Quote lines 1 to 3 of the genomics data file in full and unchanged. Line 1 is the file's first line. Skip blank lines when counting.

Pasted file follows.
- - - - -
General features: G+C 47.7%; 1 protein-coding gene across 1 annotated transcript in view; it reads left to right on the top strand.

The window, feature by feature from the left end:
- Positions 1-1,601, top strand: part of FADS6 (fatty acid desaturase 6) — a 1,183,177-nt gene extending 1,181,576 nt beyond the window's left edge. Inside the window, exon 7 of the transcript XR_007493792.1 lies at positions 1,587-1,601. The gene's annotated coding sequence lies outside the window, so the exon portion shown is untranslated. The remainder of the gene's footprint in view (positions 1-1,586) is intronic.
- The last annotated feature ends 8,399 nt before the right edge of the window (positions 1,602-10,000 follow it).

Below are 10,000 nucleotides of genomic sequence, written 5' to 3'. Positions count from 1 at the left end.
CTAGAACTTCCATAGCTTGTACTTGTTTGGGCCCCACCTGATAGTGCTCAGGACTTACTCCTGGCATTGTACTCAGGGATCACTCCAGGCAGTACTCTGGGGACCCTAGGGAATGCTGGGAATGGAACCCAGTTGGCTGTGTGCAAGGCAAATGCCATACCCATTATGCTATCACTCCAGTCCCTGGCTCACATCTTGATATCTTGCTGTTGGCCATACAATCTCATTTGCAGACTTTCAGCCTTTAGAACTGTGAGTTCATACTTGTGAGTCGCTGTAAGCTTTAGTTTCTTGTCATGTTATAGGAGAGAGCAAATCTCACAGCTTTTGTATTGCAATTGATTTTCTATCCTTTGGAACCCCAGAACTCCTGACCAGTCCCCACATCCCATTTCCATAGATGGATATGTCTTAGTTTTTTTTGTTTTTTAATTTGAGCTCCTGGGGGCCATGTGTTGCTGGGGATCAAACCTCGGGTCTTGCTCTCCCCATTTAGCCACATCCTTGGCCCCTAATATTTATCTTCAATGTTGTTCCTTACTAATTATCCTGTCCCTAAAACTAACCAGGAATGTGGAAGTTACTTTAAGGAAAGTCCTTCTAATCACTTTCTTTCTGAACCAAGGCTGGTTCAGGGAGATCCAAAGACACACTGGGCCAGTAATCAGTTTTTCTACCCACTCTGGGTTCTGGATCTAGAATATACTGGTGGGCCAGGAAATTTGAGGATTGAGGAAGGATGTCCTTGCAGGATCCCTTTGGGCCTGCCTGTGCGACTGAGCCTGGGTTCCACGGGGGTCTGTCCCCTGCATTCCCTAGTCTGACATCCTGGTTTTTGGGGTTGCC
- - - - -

General features: G+C 47.7%; 1 protein-coding gene across 1 annotated transcript in view; it reads left to right on the top strand.

The window, feature by feature from the left end:
- Positions 1-1,601, top strand: part of FADS6 (fatty acid desaturase 6) — a 1,183,177-nt gene extending 1,181,576 nt beyond the window's left edge. Inside the window, exon 7 of the transcript XR_007493792.1 lies at positions 1,587-1,601. The gene's annotated coding sequence lies outside the window, so the exon portion shown is untranslated. The remainder of the gene's footprint in view (positions 1-1,586) is intronic.